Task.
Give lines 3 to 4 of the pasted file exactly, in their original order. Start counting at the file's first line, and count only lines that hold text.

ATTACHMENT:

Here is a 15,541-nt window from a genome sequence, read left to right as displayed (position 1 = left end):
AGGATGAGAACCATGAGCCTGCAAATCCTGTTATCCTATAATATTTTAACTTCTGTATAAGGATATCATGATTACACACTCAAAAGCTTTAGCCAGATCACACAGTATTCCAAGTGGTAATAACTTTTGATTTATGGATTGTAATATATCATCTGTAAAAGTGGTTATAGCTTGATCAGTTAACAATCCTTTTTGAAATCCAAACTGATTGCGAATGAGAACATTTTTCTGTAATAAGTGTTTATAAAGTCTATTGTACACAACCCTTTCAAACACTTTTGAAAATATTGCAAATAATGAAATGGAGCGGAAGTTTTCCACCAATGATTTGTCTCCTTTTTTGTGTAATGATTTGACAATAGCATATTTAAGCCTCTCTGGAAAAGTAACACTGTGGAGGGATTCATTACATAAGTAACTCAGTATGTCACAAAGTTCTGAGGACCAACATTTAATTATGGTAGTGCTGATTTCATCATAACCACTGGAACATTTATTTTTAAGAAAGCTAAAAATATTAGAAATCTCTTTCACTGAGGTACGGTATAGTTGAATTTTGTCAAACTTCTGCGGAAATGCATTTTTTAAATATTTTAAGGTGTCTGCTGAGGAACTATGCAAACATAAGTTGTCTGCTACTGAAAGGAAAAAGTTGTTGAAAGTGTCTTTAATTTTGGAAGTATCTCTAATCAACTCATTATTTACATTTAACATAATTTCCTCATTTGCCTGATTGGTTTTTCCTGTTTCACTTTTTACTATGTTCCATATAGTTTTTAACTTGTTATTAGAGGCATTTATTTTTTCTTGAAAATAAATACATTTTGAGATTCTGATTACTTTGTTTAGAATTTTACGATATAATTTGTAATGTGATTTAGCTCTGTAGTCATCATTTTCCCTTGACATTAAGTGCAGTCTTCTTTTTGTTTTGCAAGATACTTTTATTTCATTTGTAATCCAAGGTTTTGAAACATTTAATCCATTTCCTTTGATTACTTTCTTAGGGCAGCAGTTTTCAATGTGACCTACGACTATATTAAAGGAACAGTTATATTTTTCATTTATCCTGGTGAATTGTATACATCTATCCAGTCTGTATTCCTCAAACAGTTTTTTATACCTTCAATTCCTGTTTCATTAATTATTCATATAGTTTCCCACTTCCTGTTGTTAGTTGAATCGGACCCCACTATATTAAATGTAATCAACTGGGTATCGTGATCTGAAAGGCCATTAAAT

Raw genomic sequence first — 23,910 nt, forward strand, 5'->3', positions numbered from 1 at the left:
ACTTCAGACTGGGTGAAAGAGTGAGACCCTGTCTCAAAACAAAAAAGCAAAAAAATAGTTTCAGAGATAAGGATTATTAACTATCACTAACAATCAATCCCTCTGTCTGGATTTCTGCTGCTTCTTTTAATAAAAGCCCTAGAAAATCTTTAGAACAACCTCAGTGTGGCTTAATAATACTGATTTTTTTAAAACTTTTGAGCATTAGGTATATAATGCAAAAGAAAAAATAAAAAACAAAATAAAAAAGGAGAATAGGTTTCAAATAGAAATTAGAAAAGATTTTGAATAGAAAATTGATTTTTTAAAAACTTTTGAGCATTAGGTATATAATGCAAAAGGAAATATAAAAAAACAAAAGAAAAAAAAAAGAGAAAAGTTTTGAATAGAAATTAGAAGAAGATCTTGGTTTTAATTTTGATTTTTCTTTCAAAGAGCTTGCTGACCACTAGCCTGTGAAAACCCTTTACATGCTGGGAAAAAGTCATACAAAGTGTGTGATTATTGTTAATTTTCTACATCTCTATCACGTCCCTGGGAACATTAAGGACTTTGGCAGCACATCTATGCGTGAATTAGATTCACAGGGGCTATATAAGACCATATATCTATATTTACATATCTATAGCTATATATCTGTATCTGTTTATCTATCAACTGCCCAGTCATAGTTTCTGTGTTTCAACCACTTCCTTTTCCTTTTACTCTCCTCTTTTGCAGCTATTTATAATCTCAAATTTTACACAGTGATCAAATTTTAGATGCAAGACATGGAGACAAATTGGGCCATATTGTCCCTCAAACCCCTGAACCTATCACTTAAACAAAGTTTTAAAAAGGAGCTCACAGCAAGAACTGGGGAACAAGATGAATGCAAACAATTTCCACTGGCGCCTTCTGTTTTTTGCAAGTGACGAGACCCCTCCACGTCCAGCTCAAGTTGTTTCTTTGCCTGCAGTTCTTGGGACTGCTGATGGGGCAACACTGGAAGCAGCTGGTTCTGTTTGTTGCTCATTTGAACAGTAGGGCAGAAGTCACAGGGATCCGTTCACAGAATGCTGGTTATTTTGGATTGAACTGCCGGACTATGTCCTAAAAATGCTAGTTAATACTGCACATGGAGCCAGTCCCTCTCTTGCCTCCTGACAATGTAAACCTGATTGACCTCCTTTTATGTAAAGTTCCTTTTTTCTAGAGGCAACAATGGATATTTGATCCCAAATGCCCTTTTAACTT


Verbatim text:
Raw genomic sequence first — 23,910 nt, forward strand, 5'->3', positions numbered from 1 at the left:
ACTTCAGACTGGGTGAAAGAGTGAGACCCTGTCTCAAAACAAAAAAGCAAAAAAATAGTTTCAGAGATAAGGATTATTAACTATCACTAACAATCAATCCCTCTGTCTGGATTTCTGCTGCTTCTTTTAATAAAAGCCCTAGAAAATCTTTAGAACAACCTCAGTGTGGCTTAATAATACTGATTTTTTTAAAACTTTTGAGCATTAGGTATATAATGCAAAAGAAAAAATAAAAAACAAAATAAAAAAGGAGAATAGGTTTCAAATAGAAATTAGAAAAGATTTTGAATAGAAAATTGATTTTTTAAAAACTTTTGAGCATTAGGTATATAATGCAAAAGGAAATATAAAAAAACAAAAGAAAAAAAAAAGAGAAAAGTTTTGAATAGAAATTAGAAGAAGATCTTGGTTTTAATTTTGATTTTTCTTTCAAAGAGCTTGCTGACCACTAGCCTGTGAAAACCCTTTACATGCTGGGAAAAAGTCATACAAAGTGTGTGATTATTGTTAATTTTCTACATCTCTATCACGTCCCTGGGAACATTAAGGACTTTGGCAGCACATCTATGCGTGAATTAGATTCACAGGGGCTATATAAGACCATATATCTATATTTACATATCTATAGCTATATATCTGTATCTGTTTATCTATCAACTGCCCAGTCATAGTTTCTGTGTTTCAACCACTTCCTTTTCCTTTTACTCTCCTCTTTTGCAGCTATTTATAATCTCAAATTTTACACAGTGATCAAATTTTAGATGCAAGACATGGAGACAAATTGGGCCATATTGTCCCTCAAACCCCTGAACCTATCACTTAAACAAAGTTTTAAAAAGGAGCTCACAGCAAGAACTGGGGAACAAGATGAATGCAAACAATTTCCACTGGCGCCTTCTGTTTTTTGCAAGTGACGAGACCCCTCCACGTCCAGCTCAAGTTGTTTCTTTGCCTGCAGTTCTTGGGACTGCTGATGGGGCAACACTGGAAGCAGCTGGTTCTGTTTGTTGCTCATTTGAACAGTAGGGCAGAAGTCACAGGGATCCGTTCACAGAATGCTGGTTATTTTGGATTGAACTGCCGGACTATGTCCTAAAAATGCTAGTTAATACTGCACATGGAGCCAGTCCCTCTCTTGCCTCCTGACAATGTAAACCTGATTGACCTCCTTTTATGTAAAGTTCCTTTTTTCTAGAGGCAACAATGGATATTTGATCCCAAATGCCCTTTTAACTT